The Poem

(Critical Guide to Poetry for Students)

“Sincerely” is a cleverly constructed seventy-nine-line poem about the art and craft of letter writing. Its author, inspired by her Palestinian American heritage and extensive travels to Asia, the Middle East, and Central America, considers correspondence from friends, family, and strangers a fascinating subject. She begins the six-part poem by describing envelopes as “usually white and slim,/ bleached as a shell we might press to our ears.” Letters, she suggests, are full of mystery, humor, pathos, and joy. Within the first few lines, Naomi Shihab Nye poses several thought-provoking questions about letters: What are their unique shapes and sizes? Where do they travel in their long journey from one place to another? What do they bring us? Most important, what do they demand from us?

As if to illustrate the answers, Nye shares brief portions of five letters, each presumably a response to an earlier epistle. The first begins “Thank you. The articles about raising children/ arrived when my child was being very difficult.” Sometimes letters come with much needed advice. Unfortunately, in this particular case the narrator lost the parenting articles before she could put their helpful hints to use. Nevertheless, because she is grateful for the kind gesture, in return she encloses a brochure listing places to buy Hawaiian clothing in Texas, “should you have a need.” With this exchange Nye humorously illustrates that letters provide an avenue for...

(The entire section is 523 words.)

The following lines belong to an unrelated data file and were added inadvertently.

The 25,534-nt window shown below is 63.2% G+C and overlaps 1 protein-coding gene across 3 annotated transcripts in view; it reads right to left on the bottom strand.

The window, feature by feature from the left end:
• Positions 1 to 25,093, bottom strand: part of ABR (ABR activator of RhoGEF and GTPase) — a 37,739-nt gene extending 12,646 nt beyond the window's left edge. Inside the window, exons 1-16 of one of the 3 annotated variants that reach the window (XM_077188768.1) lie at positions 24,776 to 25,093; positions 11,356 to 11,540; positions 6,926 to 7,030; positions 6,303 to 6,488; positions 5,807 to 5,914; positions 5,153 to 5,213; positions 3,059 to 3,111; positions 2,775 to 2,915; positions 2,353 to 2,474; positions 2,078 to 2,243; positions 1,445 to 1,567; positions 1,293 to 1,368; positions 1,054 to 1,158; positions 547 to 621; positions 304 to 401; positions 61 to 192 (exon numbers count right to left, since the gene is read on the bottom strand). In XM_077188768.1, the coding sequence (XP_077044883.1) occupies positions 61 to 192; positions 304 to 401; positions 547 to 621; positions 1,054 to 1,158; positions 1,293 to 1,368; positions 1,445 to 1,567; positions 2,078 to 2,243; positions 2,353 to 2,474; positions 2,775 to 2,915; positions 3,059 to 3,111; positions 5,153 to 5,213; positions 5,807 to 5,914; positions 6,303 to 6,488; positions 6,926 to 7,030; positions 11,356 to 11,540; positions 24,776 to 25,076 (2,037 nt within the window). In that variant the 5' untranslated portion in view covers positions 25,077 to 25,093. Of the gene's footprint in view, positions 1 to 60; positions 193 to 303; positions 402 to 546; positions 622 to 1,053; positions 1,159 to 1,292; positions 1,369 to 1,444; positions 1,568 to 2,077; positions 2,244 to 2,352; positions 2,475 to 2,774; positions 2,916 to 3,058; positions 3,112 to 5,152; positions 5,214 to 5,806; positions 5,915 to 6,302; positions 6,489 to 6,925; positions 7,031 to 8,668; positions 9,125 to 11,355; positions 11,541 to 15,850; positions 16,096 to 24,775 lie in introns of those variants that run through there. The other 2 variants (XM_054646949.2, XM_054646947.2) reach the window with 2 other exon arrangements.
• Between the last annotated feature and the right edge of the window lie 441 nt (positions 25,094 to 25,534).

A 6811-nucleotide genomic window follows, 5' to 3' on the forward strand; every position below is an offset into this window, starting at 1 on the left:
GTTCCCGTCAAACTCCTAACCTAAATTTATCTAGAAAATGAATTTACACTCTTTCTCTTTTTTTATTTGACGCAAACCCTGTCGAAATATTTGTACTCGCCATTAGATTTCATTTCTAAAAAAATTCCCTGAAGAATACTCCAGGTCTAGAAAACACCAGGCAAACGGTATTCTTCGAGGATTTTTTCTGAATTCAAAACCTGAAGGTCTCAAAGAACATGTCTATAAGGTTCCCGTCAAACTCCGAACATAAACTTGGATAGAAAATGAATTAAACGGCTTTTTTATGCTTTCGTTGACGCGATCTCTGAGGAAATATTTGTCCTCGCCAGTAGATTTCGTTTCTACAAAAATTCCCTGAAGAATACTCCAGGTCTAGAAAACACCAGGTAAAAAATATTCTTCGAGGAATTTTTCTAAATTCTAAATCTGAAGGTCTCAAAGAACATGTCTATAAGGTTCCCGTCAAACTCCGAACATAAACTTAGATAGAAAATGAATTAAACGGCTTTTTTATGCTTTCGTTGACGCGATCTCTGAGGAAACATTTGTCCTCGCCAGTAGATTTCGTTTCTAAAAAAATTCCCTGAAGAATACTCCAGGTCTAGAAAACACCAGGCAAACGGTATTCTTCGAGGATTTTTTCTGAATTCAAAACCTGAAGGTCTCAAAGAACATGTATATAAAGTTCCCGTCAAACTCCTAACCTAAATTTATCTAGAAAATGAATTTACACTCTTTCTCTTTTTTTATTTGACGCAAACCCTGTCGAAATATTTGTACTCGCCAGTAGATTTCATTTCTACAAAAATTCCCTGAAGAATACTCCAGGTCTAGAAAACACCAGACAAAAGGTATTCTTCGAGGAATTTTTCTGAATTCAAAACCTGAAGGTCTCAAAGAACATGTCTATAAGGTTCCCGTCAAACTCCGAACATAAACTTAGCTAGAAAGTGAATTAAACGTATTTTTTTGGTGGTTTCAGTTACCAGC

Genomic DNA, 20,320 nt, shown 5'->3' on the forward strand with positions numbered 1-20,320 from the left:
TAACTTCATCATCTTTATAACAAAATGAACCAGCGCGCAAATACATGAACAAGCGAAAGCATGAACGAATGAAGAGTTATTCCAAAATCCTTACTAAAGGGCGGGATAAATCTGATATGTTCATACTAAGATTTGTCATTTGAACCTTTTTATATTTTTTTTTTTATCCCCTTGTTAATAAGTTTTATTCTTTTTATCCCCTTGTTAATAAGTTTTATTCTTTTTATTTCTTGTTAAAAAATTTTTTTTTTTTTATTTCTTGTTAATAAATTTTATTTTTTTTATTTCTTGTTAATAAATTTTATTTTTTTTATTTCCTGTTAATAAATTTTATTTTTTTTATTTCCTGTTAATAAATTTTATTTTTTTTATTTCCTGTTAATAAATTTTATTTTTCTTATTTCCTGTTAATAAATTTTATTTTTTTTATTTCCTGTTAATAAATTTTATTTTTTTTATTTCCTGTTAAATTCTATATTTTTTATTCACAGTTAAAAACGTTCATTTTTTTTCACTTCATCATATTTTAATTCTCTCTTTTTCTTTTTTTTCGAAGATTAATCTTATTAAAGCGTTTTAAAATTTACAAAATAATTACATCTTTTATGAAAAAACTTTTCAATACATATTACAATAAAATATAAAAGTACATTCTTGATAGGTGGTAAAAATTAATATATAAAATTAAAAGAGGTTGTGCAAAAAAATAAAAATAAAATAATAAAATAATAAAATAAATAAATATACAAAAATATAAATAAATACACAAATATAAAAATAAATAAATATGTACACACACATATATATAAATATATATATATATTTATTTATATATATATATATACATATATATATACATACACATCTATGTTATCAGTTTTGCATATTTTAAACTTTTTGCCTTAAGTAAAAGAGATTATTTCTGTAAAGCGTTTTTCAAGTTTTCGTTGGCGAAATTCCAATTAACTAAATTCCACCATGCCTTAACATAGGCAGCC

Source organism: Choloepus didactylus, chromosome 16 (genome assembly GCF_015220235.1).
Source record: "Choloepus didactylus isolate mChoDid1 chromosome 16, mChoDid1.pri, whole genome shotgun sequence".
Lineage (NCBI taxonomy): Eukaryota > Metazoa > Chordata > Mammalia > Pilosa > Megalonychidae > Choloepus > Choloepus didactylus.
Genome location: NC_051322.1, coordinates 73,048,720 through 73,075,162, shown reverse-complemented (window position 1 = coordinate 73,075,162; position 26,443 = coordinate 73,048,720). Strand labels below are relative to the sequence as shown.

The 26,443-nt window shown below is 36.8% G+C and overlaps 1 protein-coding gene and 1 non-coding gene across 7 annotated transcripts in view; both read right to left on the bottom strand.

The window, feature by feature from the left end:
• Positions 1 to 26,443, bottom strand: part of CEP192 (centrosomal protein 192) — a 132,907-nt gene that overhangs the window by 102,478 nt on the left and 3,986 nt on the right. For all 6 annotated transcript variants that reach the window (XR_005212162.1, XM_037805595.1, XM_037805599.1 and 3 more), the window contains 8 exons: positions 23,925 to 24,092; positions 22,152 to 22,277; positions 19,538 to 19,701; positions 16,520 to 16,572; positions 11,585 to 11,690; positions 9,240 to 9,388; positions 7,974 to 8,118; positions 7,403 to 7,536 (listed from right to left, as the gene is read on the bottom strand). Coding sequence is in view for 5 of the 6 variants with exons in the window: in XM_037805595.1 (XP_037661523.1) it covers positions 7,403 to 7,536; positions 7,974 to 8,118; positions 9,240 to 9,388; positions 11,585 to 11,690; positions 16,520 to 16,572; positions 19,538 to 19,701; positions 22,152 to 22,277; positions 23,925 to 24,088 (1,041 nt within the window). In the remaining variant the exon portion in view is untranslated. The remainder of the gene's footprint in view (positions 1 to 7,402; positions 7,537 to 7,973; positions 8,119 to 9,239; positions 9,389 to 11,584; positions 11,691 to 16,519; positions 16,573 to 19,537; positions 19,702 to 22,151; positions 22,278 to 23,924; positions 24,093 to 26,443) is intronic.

Sincerely Forms and Devices

(Critical Guide to Poetry for Students)

Figurative language abounds in Nye’s lively poem about the power of the written word. Engaging the reader’s fancy, she employs personification to explore the human qualities of letters. She calls them “travelers” who journey through “slots and chutes and shelves and bags” and then, because often it is a very long and tiring journey, fall asleep in the narrator’s black mailbox. When she slices open the letters with the blade of a small knife taken from “a case carved like a fish,” this simple gesture “opens a far world” as news from friends and family pours forth, “cranking the creaky door of the heart.” Sometimes, visited by an “impudent question,” she wonders if she is equal to the task of responding. Like the words of the letters she receives, Nye’s words touch and enlighten readers. Poet William Stafford has praised Nye’s poetry for combining “transcendent liveliness and sparkle along with warmth and human insight.” He calls her “a champion of encouragement and heart.”

One reason for Naomi Shihab Nye’s appeal is her skillful use of metaphor to examine gently the interplay of countries and cultures. In the third section, the letter to her island friend, the speaker compares her memory of the island to a mint, rolling around on her tongue as she absorbs and savors the flavor. This sweetness sharply contrasts with the other woman’s aching desire to leave the same island. Her friend wears “the colors of the...

(The entire section is 424 words.)